Athol Graham’s fellow racers were disheartened by the event, and Mickey Thompson was himself one of the 25 men who helped remove Graham from the crashed vehicle. Dr. Nathan Ostich was quoted in The Salt Lake Tribune as saying he was “deeply shocked” by the fatal accident but would still race. (“Race Season to Continue”) In one of the many Salt Lake Tribune articles published on August 2, it was reported that W. R. Shadoff would take over Graham’s racing dates. (“New Record Try”)
Many tragic ironies came to light following Graham’s death. According to Hawley in Speed Duel, August 2, 1960, would have been Athol and Zeldine’s tenth wedding anniversary. Hawley also noted that, on his comparatively minuscule racing budget, Graham couldn’t afford the $150 to have a doctor on site at the record attempt that morning.
In his article for Motorsports Magazine fittingly titled “Ghosts in the machine,” Peter Holthusen briefly discussed the fate of Graham’s racer, the City of Salt Lake. The year after the fatal crash and death of Graham, Otto Anzjon convinced Zeldine to let him rebuild and race Graham’s car. The 17-year-old mechanic got the car up to 254 mph before a tire blowout led to a crash during another record attempt. On October 12, 1963, Zeldine’s second husband, Harry Muhlbach, ran the rebuilt racer once more, only to result in yet another crash. After countless mechanical problems, rebuilds and three crashes, sponsors STP and Firestone withdrew all support of the project.
Graham’s City of Salt Lake would be rebuilt one last time, this time by Athol’s only son, Butch. In July 2010, KSL News reported on the unveiling of the 27-year-long restoration project. The car was put on display at Orthopedic Specialty Hospital in Murray for the 50th anniversary of Athol Graham’s fateful day. More than 100 people came to see it, according to the article by Alex Cabrero. (“Man Restores Race Car”)
Though the crash and death of Athol Graham in 1960 stained the site with tragedy, the legacy and spectacle of the Bonneville Salt Flats carries on as a world-famous site for racing. Many “speed freaks” have forgotten, or perhaps never even heard of Salt Lake City “garageman” Athol Graham, but his story speaks to the real consequences of speed-related sports and activities.
Despite the dangers, racers from around the world continue to push themselves to the fastest speeds, and some do so on the salt in westernmost Utah. Speed Week is still an annual event at the Bonneville Salt Flats, attracting racers and racing fans alike. As much as the geography itself, legendary racers like Athol Graham, John Cobb, Mickey Thompson and others have done their part to make the Bonneville Salt Flats a premier, world-renowned racing destination. As a result, men and women are still inspired to embark on their own quests for speed.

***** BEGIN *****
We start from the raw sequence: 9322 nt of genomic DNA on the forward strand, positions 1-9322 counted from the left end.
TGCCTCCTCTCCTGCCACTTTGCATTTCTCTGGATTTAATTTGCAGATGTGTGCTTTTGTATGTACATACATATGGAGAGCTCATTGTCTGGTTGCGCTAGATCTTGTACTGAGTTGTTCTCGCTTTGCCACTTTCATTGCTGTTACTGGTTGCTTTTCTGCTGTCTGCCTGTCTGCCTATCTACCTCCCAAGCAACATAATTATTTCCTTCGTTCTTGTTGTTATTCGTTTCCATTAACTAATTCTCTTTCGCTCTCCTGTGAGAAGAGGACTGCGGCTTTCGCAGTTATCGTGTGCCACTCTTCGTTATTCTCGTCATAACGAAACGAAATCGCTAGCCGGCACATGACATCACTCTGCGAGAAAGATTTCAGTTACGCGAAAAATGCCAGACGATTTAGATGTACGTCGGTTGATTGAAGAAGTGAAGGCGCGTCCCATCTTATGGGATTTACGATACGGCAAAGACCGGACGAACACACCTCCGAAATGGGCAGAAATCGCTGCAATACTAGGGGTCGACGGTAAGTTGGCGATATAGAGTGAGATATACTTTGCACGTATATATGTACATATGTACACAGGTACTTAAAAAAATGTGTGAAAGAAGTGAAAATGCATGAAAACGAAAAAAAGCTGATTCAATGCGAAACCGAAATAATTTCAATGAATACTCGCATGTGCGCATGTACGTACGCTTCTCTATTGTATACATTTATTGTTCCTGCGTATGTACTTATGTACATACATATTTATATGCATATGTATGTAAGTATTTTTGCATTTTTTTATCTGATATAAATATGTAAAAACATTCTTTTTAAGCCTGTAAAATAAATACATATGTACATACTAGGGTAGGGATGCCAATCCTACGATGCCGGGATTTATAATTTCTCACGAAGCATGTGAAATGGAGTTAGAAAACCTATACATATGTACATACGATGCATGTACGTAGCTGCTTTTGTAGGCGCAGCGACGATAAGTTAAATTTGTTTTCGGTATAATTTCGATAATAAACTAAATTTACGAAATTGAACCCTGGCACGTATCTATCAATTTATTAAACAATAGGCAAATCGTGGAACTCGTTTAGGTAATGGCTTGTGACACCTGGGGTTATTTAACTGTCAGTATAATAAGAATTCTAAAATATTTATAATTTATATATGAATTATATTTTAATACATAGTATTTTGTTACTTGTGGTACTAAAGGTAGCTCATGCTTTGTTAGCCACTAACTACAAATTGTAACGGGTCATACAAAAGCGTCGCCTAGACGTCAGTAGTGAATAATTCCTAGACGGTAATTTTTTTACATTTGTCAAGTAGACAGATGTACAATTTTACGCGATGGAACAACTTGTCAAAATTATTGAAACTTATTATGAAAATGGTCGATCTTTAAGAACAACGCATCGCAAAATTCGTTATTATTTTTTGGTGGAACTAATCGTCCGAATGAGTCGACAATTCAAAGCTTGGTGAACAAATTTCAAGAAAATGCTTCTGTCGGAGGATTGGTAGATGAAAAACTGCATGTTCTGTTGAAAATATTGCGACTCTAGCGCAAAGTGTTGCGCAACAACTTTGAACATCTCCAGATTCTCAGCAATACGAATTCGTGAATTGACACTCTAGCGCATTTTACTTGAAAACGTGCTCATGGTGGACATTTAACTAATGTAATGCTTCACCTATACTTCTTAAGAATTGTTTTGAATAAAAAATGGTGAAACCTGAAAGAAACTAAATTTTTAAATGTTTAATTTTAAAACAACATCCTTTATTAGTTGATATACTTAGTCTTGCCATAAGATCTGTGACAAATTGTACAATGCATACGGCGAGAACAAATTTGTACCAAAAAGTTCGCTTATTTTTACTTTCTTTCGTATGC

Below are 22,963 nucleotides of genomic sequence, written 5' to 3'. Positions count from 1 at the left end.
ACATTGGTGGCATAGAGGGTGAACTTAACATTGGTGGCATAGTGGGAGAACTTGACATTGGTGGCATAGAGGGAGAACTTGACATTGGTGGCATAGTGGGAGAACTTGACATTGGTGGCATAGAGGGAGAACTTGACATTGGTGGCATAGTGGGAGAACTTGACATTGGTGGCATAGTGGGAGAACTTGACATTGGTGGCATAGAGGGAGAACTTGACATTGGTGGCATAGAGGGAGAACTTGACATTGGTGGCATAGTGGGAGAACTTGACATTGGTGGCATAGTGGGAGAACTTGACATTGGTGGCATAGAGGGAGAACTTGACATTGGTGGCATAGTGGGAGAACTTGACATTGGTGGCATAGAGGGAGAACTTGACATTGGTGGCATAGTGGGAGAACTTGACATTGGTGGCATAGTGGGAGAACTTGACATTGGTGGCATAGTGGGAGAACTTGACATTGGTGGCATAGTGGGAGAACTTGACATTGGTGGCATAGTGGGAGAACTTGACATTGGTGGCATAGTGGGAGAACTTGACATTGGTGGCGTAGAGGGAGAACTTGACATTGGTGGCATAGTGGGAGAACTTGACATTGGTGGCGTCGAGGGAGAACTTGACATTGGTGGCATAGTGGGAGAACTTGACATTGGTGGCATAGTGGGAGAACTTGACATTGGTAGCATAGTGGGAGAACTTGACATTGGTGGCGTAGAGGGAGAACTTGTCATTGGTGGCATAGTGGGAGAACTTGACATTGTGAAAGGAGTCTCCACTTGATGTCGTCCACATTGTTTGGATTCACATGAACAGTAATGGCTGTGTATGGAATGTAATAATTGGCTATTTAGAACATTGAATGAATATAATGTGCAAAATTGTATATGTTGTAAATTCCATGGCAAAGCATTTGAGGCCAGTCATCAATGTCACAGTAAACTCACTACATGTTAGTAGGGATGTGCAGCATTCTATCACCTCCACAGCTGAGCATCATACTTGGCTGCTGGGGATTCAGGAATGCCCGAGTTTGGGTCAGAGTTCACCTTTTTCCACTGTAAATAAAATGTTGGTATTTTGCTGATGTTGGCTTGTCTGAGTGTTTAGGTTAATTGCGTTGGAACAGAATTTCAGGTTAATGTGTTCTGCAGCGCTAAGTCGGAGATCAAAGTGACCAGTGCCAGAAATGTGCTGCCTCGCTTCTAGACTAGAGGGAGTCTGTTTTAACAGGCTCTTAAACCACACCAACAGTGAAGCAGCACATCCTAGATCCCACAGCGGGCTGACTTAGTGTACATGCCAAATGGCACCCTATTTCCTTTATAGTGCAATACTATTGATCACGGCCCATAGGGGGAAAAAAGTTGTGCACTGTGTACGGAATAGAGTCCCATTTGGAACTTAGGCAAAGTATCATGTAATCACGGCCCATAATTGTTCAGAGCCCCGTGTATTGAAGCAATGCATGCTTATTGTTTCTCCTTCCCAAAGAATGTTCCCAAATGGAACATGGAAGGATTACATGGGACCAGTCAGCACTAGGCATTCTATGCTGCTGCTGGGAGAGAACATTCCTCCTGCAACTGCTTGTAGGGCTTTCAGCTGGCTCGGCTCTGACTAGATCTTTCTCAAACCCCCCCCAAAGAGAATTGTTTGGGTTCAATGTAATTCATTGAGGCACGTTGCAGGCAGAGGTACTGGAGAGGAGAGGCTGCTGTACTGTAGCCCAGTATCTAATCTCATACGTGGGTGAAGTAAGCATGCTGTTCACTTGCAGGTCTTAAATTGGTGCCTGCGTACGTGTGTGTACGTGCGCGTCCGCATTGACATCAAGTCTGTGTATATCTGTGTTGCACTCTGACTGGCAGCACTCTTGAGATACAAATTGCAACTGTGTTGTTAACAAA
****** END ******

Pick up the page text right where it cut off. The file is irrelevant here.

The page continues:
Josiah Johnson, a student of strategic communication at The University of Utah, graduated with his Bachelor of Science in May 2017. His interest in automotive culture has been increasingly inspired by his younger brother, Jeremiah, to whom this article is dedicated. Josiah has a passion for art, design and creative communication, and he hopes to travel the world observing it.
Alex Cabrero, “Man Restores Race Car in Father’s Honor,” KSL News Online, July 31, 2010, http://bit.ly/2oSKU4r
“Driver Killed in Bid for 400 M.P.H. on Salt Flats,” The New York Times, August 2, 1960, 36.
“New Record Try Looms Today,” The Salt Lake Tribune, August 2, 1960, 17.
“Race Season to Continue,” The Salt Lake Tribune, August 2, 1960, 17.
Marion Dunn, “Whodunnit,” The Salt Lake Tribune, August 2, 1960, 15.
“300 MPH Crash Kills S.L. Racer,” The Salt Lake Tribune, August 2, 1960, 1, 5.
Marion Dunn, “Eyewitness Tells of Crash,” The Salt Lake Tribune, August 2, 1960, 1.
Marion Dunn, “Graham Slates Record Assault,” The Salt Lake Tribune, August 1, 1960, 24.
Marion Dunn, “Graham Sets First Dash Across Flats,” The Salt Lake Tribune, July 31, 1960, D5.
Marion Dunn, “Graham Plans Fast Halt When, If, Record Falls,” The Salt Lake Tribune, July 29, 1960, D5.
“Graham Seeks Land Mark Monday,” The Salt Lake Tribune, July 28, 1960, 26.
Dave Mead, “Salt Ripples May Halt Graham Run,” The Salt Lake Tribune, July 27, 1960, 19.
Marion Dunn, “Drivers Set for Speed Shots,” The Salt Lake Tribune, July 10, 1960, B9.
Bill Dredge, “1960 Goal for Salt Flat Races,” The New York Times, April 17, 1960, A14.
“Race Dates Set for Flats in ’60,” The Salt Lake Tribune, January 16, 1960, 19.
Tom Korologos, “Auto Speed Mark Eludes Salt Laker,” The Salt Lake Tribune, November 30, 1959, 35.
“Salt Laker Maps Assault on Auto Speed Record,” The Salt Lake Tribune, November 28, 1959, 21.
Associated Press, “Cobb’s Red Lion Roars to World Land Speed Record on Utah Flats,” The New York Times, August 24, 1939, 30.
U.S. Department of the Interior, Bureau of Land Management, Bonneville Salt Flats Brochure, https://on.doi.gov/2p11Hix
Hawley, Samuel. Speed Duel: The Inside Story of the Land Speed Record in the Sixties. Buffalo, New York: Firefly Books, 2010.
Hogue, Martin. “A Site Constructed: The Bonneville Salt Flats and the Land Speed Record, 1935-1970.” Landscape Journal 24, no. 1 (March 2005): 32-49.
Holthusen, Peter. “Ghosts in the machine,” Motorsports Magazine, April 2002: 68-72.
Hallaran, Kevin B. “Bonneville Salt Flats,” Utah History to Go, http://bit.ly/2lEMktJ